George Turnbull (theologian)

George Turnbull (11 July 1698 – 31 Jan 1748) was a Scottish philosopher, theologian, teacher, writer on education and an early but little-known figure in the Scottish Enlightenment. He taught at Marischal College, Aberdeen, worked as a tutor and became an Anglican clergyman. Aside from his published writings on moral philosophy, he is also known for the influence he exerted on Thomas Reid and as the first member of the Scottish Enlightenment to publish a formal treatise on the theory and practice of education.


George Turnbull was born on 11 July 1698 in Alloa, Clackmannanshire. He was the son of George Turnbull, a minister, and his wife Elizabeth, and the third of their nine children. Turnbull began his studies at the University of Edinburgh in 1711 and started studying for a degree in divinity in 1717, graduating MA in 1721. During his years of study in Edinburgh, he became involved with the Rankenian Club, a circle of intellectuals, which included those who would become his closest associates: George Young, the surgeon and William Wishart, a preacher. At this time, Turnbull was interested in creating a rational form of Christianity, which led to his correspondence with John Toland, and the writing of an essay in defence of religious toleration which was never published.

Turnbull was made regent at Marischal College, Aberdeen, on 14 April 1721. His two graduation theses were De scientiae naturalis cum philosophia morali conjunctione from 1723 and De pulcherrima mundi cum materialis tum rationalis constitutione from 1726. These two works indicate that he was the first Scottish thinker to publish writings that argued for the use of the so-called Newtonian method in constructing a moral philosophy.[1] Turnbull also drew heavily on the ideas of Lord Shaftesbury. Although this might be taken to indicate a preoccupation with the scholarship of his time, Turnbull showed great fondness for the classical moralists of antiquity.

Turnbull is believed to have influenced his pupil Thomas Reid, who played an integral part in the Scottish Enlightenment

Although Turnbull was a popular teacher and exerted lasting influence on pupils such as Thomas Reid, he nevertheless decided to leave Marischal. He sought a position elsewhere and had disputes with the principal of the college, Thomas Blackwell. Turnbull left the college without prior leave and went to serve as tutor to the Udney family. In 1727 he formally resigned. After his resignation, he took on tutoring jobs and travelled on the Continent of Europe. He then received a degree from the University of Edinburgh. At this point, Turnbull decided that he might seek employment in the Anglican church, and matriculated at Exeter College, Oxford, in 1733 and received a BCL degree.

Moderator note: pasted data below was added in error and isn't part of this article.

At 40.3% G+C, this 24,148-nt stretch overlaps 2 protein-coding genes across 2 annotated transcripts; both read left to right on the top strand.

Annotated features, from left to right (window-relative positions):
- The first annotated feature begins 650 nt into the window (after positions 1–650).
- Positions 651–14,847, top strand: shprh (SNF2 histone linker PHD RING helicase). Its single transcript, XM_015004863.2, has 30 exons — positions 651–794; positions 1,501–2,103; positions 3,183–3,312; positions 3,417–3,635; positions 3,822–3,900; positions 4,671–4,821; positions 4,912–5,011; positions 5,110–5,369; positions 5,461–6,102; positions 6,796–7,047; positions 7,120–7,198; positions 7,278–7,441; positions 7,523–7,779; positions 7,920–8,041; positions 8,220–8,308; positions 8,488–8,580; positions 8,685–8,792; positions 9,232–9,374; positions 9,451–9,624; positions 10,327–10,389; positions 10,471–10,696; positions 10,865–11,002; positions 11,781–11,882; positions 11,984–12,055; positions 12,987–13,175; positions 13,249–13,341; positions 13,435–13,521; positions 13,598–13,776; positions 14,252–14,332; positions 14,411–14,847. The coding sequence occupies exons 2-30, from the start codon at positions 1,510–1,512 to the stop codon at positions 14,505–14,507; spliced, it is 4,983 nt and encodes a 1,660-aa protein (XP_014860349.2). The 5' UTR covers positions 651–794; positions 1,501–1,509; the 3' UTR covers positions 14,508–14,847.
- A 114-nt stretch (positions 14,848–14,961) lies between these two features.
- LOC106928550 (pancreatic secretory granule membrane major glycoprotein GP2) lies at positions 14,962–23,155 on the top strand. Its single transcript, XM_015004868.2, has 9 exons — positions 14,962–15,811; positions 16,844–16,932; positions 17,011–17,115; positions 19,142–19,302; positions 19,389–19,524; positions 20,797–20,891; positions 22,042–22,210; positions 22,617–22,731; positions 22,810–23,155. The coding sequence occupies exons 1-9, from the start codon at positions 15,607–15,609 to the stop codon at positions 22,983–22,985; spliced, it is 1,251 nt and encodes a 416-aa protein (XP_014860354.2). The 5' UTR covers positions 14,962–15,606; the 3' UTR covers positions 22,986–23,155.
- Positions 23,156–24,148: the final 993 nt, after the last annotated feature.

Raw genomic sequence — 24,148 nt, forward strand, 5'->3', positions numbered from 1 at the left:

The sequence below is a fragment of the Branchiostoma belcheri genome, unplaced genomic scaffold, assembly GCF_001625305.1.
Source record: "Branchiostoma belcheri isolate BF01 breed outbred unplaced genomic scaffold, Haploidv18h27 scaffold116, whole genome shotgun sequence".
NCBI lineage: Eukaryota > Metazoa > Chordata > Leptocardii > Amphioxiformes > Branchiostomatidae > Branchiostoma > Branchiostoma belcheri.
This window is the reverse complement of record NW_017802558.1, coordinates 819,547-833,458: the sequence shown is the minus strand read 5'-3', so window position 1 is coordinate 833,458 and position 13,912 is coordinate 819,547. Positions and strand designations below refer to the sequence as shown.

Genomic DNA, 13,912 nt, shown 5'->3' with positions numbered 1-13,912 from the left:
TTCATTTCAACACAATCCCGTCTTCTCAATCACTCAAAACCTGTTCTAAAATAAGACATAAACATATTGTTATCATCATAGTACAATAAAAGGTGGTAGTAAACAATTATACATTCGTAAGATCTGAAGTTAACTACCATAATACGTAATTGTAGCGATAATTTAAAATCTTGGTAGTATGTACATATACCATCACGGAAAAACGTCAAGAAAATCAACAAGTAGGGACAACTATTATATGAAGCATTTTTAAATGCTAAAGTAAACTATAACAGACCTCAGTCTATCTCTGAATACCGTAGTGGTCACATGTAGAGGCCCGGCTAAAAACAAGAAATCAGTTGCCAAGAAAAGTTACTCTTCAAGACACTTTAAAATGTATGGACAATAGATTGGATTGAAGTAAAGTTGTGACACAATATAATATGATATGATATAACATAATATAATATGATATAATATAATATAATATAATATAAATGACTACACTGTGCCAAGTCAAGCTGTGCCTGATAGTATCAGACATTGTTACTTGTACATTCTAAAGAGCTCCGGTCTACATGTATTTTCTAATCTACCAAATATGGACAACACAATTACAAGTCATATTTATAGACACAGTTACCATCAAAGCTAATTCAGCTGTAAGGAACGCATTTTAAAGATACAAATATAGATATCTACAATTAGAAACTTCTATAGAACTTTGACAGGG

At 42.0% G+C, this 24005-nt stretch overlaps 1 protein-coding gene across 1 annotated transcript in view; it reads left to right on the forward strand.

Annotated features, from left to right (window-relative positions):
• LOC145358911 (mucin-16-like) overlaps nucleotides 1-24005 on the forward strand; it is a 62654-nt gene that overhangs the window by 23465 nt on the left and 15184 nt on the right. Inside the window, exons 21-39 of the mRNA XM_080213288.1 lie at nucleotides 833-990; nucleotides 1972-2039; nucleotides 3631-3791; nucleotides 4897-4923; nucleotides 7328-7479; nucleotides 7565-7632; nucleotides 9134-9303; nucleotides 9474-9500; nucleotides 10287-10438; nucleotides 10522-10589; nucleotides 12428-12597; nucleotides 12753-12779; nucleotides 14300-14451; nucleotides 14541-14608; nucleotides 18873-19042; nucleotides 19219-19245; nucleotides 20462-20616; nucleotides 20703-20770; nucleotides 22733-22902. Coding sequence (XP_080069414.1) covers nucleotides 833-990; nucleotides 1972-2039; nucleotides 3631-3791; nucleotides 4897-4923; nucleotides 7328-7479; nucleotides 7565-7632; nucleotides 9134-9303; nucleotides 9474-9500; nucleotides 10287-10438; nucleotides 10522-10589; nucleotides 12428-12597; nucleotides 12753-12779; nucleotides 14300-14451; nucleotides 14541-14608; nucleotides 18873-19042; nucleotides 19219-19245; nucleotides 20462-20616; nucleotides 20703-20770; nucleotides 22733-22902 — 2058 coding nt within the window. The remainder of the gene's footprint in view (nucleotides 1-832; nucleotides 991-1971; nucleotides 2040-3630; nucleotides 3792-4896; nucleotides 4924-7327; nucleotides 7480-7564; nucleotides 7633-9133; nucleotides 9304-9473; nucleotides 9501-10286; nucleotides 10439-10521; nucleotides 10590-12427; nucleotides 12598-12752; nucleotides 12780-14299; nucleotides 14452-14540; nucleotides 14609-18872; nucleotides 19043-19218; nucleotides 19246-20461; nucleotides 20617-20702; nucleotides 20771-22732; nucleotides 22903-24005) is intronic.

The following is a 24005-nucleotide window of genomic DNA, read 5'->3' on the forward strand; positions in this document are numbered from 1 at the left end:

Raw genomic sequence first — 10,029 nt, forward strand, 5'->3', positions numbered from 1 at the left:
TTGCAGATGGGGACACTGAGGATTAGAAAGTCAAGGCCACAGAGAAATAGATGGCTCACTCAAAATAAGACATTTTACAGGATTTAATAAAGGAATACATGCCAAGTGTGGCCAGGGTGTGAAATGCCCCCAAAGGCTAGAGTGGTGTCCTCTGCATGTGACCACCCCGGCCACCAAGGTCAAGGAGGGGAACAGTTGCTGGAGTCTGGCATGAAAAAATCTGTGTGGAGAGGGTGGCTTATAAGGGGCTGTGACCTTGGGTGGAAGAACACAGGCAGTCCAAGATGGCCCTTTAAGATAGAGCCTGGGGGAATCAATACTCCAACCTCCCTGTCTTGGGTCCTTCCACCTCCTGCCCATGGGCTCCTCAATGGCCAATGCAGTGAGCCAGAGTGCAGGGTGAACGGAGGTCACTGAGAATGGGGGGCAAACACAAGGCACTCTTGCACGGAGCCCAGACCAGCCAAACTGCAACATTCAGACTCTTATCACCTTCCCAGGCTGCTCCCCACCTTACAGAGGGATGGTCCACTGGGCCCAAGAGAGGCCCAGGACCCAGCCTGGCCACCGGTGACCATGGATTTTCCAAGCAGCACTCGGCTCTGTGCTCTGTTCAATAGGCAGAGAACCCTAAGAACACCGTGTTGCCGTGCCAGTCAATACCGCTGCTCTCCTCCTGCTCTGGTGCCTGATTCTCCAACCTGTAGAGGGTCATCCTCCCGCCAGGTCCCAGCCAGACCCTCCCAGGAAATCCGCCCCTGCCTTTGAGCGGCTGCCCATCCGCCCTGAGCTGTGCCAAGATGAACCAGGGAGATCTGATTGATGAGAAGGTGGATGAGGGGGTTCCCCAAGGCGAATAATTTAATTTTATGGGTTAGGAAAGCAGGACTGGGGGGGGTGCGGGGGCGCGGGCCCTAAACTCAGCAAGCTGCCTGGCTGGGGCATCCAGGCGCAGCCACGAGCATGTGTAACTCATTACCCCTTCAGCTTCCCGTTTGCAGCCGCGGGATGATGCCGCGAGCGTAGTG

Financial difficulties forced Turnbull to resume tutoring, and with some misgivings he spent 2 years in Italy, tutoring the son of Lord Rockingham. In 1737 he used his connections with Thomas Birch to secure his ordination by the bishop of Winchester. This precipitated his entry into court circles and in 1741 he was made chaplain to the Prince of Wales. A year later, Turnbull was granted the position of rector of Drumachose by the bishop of Derry and became the tutor of Horace Walpole in 1744.


Over the course of the 1730s and 1740s, Turnbull published a series of pamphlets and books which drew heavily on his theological concerns. He published a small tract in 1731 which was inspired by a passage in Lord Shaftesbury's writings: A philosophical enquiry concerning the connexion betwixt the doctrines and miracles of Jesus Christ, where he maintains that just as experiments confirm scientific theories, so the miracles of Jesus Christ confirm Christian doctrine. Turnbull then wrote a critique of Matthew Tindal in Christianity neither False nor Useless, Tho' not as Old as the Creation in 1732, which dwelled on the relationship between natural religion and revealed religion.

In 1740, Turnbull published A Treatise on Ancient Painting, where he argued for the educational usefulness of the finer arts, based on the idea that painting was a kind of language, conveying ideas and truths about life, philosophy and nature, with drawings by Camillo Paderni.[2][3] Later that year, he published a brief religious work, An Impartial Enquiry into the Moral Character of Jesus Christ. In this work, Turnbull expounded Christ as the greatest of moral philosophers. He also published the greatest statements of his philosophy in The Principles of Moral and Christian Philosophy, which drew on his old Aberdeen lectures as well as his discussions with philosophers on the Continent. Turnbull's last significant work was published in 1742: Observations upon Liberal Education, where he suggested a new categorisation and breakdown of knowledge, and a revision of university curriculum.

Turnbull died in The Hague on 31 January 1748 for reasons unknown.

External linksEdit


  1. ^ Juan Gomez, "Turnbull and the 'spirit' of the experimental method", Early Modern Experimental Philosophy, 4 October 2010.
  2. ^ Juan Gomez, "Paintings as Experiments in Natural and Moral Philosophy", Early Modern Experimental Philosophy, 28 February 2011.
  3. ^ George Turnbull (1740). "A treatise on ancient painting : containing observations on the rise, progress, and decline of that art amongst the Greeks and Romans ... : to which are added some remarks on the peculiar genius, character, and talents of Raphael, Michael Angelo, Nicholas Poussin, and other celebrated modern masters ... : the whole illustrated and adorned with fifty pieces of ancient painting, discovered at different times in the ruins of old Rome, accurately engraved from drawings of Camillo Paderni, a Roman, lately done from the originals with great exactness and elegance". George Turnbull, London. Retrieved 19 January 2019.